Increased dental problems during the pandemic
It’s 2020, and you’ve finally made some time to catch up on your self-care. You’ve had your annual physical and bloodwork, all clear. And you finally got your new glasses with your updated prescription. Now you are relaxing at your dentist’s office while your hygienist cleans your teeth. It feels great to have your teeth cleaned again. You missed your appointment in the spring due to the nation wide shut down, so it’s been almost a year since your last cleaning.
But you aren’t too worried, because you’ve been doing everything you should be doing at home, brushing twice a day, and flossing every day. Well, almost every day. Plus, you haven’t had a cavity in years and your hygienist always praises you for your healthy gums. You did tell your hygienist though that your spouse thinks your breath stinks. That’s new, but you can’t really tell. You diligently wear your mask all day at work and cannot really tell what your breath smells like anymore. Your dentist finishes her examination and shows you your x-rays and photos from today’s visit. You are surprised to find out that you have a couple cavities, and your gums are inflamed, and you cracked an old filling on a back tooth! How is this possible?
This year, dentists across the globe have been noticing a significant increase in dental problems in their patients, especially those who wear a mask all day. The term “Mask Mouth” has come about to describe the symptoms and conditions we are seeing. Jacksonville dentist Dr. Rachel Monteiro answers our questions about dental related problems during the pandemic and gives us some pointers on how to keep a healthy smile in 2020.
what dental problems are people having due to wearing a mask?
Patients who have otherwise had healthy teeth and gums for years are now experiencing cavities, gum inflammation, periodontal disease, and bad breath. Many people are also having broken fillings and crowns, cracked teeth, TMJ pain, and other muscular pain in their head and neck.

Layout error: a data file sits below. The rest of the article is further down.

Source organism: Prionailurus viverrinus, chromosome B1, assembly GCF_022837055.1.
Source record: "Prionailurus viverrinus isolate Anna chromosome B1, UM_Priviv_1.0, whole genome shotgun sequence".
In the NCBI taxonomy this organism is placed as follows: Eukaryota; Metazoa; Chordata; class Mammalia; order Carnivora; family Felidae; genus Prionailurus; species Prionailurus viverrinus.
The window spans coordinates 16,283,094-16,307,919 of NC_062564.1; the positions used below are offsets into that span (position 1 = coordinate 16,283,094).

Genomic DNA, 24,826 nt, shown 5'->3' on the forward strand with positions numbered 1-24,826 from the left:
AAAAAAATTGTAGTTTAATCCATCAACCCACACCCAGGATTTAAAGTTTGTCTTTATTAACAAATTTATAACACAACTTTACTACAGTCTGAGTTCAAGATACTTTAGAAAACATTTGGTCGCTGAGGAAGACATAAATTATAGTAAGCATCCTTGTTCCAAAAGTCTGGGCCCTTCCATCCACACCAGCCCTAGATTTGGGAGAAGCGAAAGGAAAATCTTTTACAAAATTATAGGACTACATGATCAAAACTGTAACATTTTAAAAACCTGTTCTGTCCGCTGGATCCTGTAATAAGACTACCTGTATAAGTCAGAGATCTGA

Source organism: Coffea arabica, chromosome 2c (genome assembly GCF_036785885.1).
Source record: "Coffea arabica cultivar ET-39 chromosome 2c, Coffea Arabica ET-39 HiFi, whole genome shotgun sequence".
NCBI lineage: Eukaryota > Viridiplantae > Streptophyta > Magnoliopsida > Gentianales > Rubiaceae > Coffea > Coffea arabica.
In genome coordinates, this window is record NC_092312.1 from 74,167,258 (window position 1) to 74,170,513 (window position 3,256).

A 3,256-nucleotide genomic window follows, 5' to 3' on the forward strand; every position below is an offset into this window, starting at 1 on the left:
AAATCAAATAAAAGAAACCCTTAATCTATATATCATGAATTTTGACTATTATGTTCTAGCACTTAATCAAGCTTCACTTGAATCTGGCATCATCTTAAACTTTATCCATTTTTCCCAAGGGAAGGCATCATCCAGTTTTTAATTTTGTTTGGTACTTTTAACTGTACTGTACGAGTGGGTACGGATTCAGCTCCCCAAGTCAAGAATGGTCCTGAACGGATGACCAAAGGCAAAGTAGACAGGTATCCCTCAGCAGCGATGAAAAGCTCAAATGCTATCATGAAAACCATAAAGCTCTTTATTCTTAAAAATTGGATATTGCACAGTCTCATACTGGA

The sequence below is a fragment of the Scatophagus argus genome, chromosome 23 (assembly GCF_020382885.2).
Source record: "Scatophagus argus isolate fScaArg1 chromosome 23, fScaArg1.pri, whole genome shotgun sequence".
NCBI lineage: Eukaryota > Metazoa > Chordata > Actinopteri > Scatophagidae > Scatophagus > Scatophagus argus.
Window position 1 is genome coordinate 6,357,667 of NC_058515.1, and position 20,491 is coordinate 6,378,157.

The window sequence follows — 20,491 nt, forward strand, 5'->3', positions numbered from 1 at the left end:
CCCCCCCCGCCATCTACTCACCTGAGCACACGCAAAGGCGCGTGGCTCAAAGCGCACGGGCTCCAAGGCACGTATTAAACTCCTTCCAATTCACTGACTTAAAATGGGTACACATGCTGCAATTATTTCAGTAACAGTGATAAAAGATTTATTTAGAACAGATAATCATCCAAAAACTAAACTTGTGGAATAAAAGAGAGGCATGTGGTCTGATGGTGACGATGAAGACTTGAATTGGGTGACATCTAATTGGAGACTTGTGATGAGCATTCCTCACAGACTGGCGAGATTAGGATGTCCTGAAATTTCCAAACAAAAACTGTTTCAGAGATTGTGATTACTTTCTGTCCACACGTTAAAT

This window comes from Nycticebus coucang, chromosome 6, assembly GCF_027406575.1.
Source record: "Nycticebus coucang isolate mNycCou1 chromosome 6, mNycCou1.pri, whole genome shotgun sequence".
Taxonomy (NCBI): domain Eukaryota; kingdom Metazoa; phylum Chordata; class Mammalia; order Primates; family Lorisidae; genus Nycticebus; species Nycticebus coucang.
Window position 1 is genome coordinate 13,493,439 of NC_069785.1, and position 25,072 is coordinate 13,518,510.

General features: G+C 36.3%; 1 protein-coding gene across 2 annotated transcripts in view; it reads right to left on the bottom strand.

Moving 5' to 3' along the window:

why does wearing a mask cause dental problems?
People have a tendency to breathe through their mouths when wearing a mask. If you haven’t noticed yourself doing it already, pay attention today and see if you catch yourself doing it. Mouth breathing leads to dry mouth, decreasing your saliva flow. You need saliva to neutralize acids in your mouth, and to cleanse your teeth throughout the day. With less saliva, your mouth becomes more acidic, which makes your teeth more prone to bacterial decay. With less saliva to cleanse the teeth, plaque builds up on the teeth and under the gums, causing irritation in the gums and worsening existing periodontal disease and gingivitis.
Some people also tend to posture their lower jaw down and forward when wearing a mask, especially N95 respirators or high-level surgical masks. This may be at attempt to create space between your mouth and the mask, or it could be your body’s attempt to open the airway as a response to decreased air flow when wearing a respirator or mask. However, this position puts strain on the muscles around the TMJ, and on the joint itself. This can lead to acute TMJ pain, or generalized headaches, neck pain, and facial pain.
why are people experiencing more cracked teeth and broken fillings during the pandemic?
There are a few possibilities. The main one is stress related clenching and grinding. Let’s be honest, who hasn’t felt stressed this year? It is common for people to clench and grind their teeth at night, or even during the day, when life becomes more stressful. This can lead to increased forces on the teeth, causing them to crack or fracture.
Clenching and grinding can also be exacerbated by TMJ dysfunction, and vice-versa. Like we discussed above, TMJ problems can be brought about by mask wearing due to our tendency to posture our lower jaw down and forward while wearing masks. Also, working from home, often in unergonomic environments (hunched over the kitchen table, curled up with your laptop on the sofa) can lead to strain on the muscles in the head, neck, and shoulders. This muscle strain can loop into a clenching/grinding cycle, and ultimately lead to cracked and fractured teeth.